The Nourishing Revolution: Exploring the Praxis of the Weston A. Price Foundation
Ritchie, I. P. (2011). The Nourishing Revolution: Exploring the Praxis of the Weston A. Price Foundation (Thesis, Master of Social Sciences (MSocSc)). University of Waikato, Hamilton, New Zealand. Retrieved from http://hdl.handle.net/10289/5920
Permanent Research Commons link: http://hdl.handle.net/10289/5920
As consumers of food, we are faced with many choices every day. We are encouraged to make healthy choices, but ‘healthy’ in today’s supermarket can mean many things: heart healthy, light, lite, cholesterol reducing, gluten or dairy free, organic, locally made or biodynamic. The discourses around food are now expansive, confusing and contradictory. Using a lens of Freirean praxis, this thesis explores the dispraxia of modern food and the praxis of the Weston A. Price foundation (WAPF) and wider Nourishing Food Movement, (NFM), which offers an alternative. The movement calls for a return to more traditional ways of selecting, preparing and eating food. For example, it emphasises soaking grains, preparing meals from scratch, and using less processed saturated fat and non-pasteurised milk. The thesis also challenges and debunks the discourse of modern food by exploring the controversy around the consumption of animal fat and raw milk. The praxis of the WAPF and NFM is explored more deeply through qualitative case studies investigating internet blogs. The blogs serve as a dynamic and interactive example of libratory education, in comparison with messages and recipes provided by the dominant, corporate, food industry. The interplay of multiple discourses and subject positions around gender and class in food blogging are examined in a reflexive blog-based discussion, highlighting the layered complexity which must be navigated and reconciled by individuals when making food choices. Overall, this thesis argues that the praxis of the WAPF acts to help empower consumers to make more genuine choices by providing techniques and information with which they can navigate the modern food context.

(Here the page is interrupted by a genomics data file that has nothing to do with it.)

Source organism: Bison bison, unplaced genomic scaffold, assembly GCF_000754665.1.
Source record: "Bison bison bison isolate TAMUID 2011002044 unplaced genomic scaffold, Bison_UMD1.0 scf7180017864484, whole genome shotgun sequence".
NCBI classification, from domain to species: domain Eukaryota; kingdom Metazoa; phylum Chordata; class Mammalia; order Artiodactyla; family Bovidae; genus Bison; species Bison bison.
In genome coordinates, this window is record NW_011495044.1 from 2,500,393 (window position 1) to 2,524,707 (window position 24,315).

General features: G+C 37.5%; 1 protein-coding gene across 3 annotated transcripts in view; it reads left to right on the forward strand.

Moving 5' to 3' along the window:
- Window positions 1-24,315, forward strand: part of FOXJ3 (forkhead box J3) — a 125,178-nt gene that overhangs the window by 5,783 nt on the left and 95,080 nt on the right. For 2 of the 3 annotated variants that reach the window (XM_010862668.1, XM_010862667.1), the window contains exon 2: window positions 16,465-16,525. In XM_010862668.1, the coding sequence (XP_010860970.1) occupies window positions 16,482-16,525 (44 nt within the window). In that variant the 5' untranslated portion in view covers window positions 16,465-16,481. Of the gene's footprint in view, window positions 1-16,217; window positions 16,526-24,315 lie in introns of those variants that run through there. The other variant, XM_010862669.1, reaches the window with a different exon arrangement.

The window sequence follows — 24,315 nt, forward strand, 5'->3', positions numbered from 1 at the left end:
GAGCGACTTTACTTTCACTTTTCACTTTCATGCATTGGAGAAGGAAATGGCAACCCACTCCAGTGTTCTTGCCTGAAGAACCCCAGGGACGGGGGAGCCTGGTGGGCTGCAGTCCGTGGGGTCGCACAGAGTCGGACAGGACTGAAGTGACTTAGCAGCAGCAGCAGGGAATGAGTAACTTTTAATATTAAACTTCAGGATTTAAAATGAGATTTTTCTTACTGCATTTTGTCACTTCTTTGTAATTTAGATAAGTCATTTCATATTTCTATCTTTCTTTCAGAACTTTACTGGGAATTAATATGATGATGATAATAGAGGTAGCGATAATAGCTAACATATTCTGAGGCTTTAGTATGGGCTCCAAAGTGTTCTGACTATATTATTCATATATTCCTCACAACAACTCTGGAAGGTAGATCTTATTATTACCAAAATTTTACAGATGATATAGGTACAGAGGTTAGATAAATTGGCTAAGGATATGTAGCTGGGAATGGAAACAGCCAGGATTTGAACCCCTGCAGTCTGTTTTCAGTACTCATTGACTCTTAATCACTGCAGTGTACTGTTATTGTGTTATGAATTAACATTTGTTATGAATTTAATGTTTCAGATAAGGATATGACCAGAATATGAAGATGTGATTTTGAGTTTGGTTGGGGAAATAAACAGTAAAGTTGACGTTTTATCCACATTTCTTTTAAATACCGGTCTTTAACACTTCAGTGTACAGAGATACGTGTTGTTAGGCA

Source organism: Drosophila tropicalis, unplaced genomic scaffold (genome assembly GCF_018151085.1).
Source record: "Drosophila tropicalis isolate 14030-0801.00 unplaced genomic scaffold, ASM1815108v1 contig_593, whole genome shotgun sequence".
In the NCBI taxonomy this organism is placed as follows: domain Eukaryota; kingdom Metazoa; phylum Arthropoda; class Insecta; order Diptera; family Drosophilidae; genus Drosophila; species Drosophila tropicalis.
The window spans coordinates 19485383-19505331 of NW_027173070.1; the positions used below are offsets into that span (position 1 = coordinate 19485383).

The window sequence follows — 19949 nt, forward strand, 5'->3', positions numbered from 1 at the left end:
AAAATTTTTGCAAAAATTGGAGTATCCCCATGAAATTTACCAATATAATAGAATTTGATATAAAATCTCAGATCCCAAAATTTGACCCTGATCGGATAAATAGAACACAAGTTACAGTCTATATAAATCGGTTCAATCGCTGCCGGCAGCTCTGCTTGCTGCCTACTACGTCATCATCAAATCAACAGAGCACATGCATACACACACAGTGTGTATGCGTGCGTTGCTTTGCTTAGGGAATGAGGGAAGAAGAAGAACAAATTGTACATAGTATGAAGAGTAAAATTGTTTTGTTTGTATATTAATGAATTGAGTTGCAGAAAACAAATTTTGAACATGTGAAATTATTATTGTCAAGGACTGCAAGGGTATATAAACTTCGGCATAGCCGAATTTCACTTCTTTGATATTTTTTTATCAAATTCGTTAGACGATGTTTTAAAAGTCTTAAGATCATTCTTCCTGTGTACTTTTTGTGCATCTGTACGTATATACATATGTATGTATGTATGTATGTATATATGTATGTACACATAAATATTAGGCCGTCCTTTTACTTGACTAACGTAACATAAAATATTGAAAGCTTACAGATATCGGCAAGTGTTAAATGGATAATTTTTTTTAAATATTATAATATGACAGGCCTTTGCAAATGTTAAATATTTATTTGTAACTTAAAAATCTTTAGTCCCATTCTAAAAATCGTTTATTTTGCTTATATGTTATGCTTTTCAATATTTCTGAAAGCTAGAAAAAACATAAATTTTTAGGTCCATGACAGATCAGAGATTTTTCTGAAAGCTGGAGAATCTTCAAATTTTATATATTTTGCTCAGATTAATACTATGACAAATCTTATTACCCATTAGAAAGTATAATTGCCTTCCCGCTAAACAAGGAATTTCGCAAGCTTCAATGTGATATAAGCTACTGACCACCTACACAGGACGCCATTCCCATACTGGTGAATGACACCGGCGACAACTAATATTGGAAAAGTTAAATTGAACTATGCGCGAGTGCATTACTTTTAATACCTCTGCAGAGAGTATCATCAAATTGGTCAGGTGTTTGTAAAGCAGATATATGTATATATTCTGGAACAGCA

University of Waikato
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- Masters Degree Theses